- March 18, 2010
Carnegie Mellon Open House Seeks a Few Good Mechanics Who Want To Help Convert Cars From Gas to Electric
PITTSBURGH—Mechanics, students and anyone interested in converting vehicles from gas to electric power are invited to look under the hood of the ChargeCar Project’s electric test bed vehicle during an open house from 4 to 6 p.m., Friday March 26 at Carnegie Mellon University’s Robotics Institute.
The all-electric test bed vehicle, a converted 2006 Scion xB, will be on display in the Planetary Robotics Center high bay on the first floor of the Gates and Hillman centers, 4902 Forbes Ave. Talks aimed at students and community members who would like to be involved in future conversions will begin at 4:30 p.m.
“With the ChargeCar Project, we intend to show that gas-powered cars can be converted successfully into electrically powered commuter vehicles and to develop a network of local mechanics who can perform these conversions,” said Illah Nourbakhsh, associate professor of robotics. “We’re ready to take the next step in this effort and are looking for mechanics and student researchers who are eager to take that step with us.”
This spring, Nourbakhsh and program manager Gregg Podnar, co-directors of the ChargeCar Project, will be converting a second car, which will serve as a prototype for subsequent conversions. By involving some local mechanics in this conversion, they plan to begin the process of moving the location of future conversions from the campus to commercial garages in the Pittsburgh area.
“We eventually will be referring Pittsburgh residents who want electric vehicles to a network of local mechanics who are trained to convert several popular models of small cars,” Podnar said. “But first we will need help from mechanics, students and others who share our vision and are willing to share their talents with us as we create our prototype. We hope to recruit some of those people at our upcoming open house.”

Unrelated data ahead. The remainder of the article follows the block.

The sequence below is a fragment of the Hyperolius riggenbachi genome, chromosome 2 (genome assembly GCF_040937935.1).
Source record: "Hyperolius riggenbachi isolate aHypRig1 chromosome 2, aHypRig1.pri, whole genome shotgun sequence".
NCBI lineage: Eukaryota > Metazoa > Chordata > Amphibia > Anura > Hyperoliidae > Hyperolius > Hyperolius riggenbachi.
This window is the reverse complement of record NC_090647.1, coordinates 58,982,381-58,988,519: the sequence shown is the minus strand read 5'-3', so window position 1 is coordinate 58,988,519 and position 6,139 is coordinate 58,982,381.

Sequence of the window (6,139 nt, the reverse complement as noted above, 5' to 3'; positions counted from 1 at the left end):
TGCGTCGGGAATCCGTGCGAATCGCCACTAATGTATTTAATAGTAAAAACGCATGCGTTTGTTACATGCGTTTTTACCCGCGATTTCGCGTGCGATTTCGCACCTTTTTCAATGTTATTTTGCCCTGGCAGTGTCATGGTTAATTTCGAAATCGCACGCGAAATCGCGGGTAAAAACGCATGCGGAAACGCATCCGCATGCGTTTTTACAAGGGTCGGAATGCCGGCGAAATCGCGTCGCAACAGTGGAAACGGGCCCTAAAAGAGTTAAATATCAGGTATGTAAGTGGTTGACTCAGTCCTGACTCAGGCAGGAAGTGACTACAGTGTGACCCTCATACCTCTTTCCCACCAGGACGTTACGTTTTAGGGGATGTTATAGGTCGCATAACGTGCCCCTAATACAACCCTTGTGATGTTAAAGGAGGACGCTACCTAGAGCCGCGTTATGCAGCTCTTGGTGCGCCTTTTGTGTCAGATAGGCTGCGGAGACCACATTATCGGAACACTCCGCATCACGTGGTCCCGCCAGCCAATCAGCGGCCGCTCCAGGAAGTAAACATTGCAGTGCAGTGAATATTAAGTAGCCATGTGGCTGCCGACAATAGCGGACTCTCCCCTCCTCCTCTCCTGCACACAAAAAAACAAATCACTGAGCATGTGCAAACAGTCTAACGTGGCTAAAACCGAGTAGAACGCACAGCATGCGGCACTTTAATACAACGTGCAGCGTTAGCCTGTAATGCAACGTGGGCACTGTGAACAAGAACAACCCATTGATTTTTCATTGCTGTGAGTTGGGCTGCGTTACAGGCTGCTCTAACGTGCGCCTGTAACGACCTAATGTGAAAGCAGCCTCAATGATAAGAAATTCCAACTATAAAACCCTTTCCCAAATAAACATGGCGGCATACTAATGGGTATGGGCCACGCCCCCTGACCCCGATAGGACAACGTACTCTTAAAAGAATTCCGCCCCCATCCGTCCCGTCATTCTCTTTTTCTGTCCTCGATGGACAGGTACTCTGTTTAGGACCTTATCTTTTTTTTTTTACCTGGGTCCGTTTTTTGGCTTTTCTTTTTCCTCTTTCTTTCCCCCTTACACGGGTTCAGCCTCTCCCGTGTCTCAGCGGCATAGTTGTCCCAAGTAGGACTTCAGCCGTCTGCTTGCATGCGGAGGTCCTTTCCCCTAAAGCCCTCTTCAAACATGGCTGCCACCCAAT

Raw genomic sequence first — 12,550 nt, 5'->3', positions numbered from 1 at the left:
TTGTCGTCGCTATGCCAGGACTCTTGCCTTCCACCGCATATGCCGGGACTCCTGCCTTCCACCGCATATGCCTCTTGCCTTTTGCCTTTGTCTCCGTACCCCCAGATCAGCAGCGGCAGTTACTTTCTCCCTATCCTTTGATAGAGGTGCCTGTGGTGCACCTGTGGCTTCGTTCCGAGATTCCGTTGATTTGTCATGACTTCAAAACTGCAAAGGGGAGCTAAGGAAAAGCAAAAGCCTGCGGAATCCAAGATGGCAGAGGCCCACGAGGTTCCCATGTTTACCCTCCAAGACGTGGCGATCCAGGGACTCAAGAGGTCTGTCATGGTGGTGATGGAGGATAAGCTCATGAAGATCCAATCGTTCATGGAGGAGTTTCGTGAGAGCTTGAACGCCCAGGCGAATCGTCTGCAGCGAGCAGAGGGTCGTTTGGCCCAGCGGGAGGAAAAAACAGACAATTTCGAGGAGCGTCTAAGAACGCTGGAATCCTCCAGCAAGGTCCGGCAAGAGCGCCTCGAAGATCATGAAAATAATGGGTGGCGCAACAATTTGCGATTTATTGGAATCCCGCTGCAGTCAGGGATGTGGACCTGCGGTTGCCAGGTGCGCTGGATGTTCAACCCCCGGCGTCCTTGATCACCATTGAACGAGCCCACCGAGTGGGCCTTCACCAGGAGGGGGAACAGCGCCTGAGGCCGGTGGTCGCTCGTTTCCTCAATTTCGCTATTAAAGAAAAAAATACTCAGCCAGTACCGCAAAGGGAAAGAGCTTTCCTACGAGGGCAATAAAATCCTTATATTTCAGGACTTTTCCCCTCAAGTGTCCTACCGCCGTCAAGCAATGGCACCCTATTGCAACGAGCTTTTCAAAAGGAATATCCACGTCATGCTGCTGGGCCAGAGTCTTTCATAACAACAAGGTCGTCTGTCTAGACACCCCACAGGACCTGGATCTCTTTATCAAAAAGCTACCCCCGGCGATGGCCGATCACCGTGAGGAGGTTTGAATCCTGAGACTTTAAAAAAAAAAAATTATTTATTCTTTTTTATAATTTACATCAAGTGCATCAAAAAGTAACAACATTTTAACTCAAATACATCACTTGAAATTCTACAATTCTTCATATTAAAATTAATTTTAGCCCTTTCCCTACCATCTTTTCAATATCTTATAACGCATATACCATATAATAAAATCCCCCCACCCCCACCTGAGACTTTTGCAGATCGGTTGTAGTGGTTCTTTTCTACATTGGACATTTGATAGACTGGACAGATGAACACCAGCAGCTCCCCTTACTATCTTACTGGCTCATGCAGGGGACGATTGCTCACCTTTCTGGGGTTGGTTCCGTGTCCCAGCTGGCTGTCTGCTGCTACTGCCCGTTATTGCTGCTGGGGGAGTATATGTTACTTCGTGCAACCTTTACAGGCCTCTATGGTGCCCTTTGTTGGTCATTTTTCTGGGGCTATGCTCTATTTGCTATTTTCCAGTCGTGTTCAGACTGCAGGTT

Key to the project is a vehicle architecture called smart power management, which uses artificial intelligence to manage the flow of power between conventional electric car batteries and a device called a supercapacitor. Supercapacitors are capacitors with unusually high power density and have typically been used to start locomotives, tanks and diesel trucks. Because it can store and rapidly release large amounts of electrical power, a supercapacitor can serve as a buffer between the battery pack and the vehicle’s electric motors, improving the vehicle’s responsiveness while reducing the charge/discharge cycling that shortens battery life.
All entrances to the Gates and Hillman centers are on floors 3-5. To reach the open house in the Planetary Robotics Center high bay, visitors should take the elevator to the first floor.
More information is available at the project Web site, http://chargecar.org. Follow the School of Computer Science on Twitter @SCSatCMU.
About Carnegie Mellon:
Carnegie Mellon is a private research university with a
distinctive mix of programs in engineering, computer science, robotics, business,
public policy, fine arts and the humanities. More than 10,000 undergraduate and
graduate students receive an education characterized by its focus on creating
and implementing solutions for real problems, interdisciplinary collaboration,
and innovation. A small student-to-faculty ratio provides an opportunity for
close interaction between students and professors. While technology is pervasive
on its 144-acre Pittsburgh campus, Carnegie Mellon is also distinctive among
leading research universities for the world-renowned programs in its College of
Fine Arts. A global university, Carnegie Mellon has campuses in Silicon Valley, Calif.,
and Qatar, and programs in Asia, Australia and Europe.
For more, see www.cmu.edu